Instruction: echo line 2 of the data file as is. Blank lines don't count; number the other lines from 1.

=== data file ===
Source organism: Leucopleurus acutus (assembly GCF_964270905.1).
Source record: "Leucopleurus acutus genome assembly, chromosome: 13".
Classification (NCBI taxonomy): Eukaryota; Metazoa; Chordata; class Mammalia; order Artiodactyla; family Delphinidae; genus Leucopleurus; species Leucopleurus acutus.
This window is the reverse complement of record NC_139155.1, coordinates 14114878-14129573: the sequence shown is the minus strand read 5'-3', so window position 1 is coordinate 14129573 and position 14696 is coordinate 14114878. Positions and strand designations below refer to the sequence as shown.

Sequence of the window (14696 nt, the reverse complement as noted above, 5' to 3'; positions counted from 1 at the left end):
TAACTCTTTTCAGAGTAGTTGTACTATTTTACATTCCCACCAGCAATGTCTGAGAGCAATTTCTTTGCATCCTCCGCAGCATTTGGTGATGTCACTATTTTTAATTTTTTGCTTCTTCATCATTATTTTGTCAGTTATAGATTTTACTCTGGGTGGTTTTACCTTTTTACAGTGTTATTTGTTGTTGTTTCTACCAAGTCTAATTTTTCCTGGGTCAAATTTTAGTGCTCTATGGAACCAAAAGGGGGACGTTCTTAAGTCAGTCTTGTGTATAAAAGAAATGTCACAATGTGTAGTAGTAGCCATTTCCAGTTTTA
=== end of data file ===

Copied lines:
Source record: "Leucopleurus acutus genome assembly, chromosome: 13".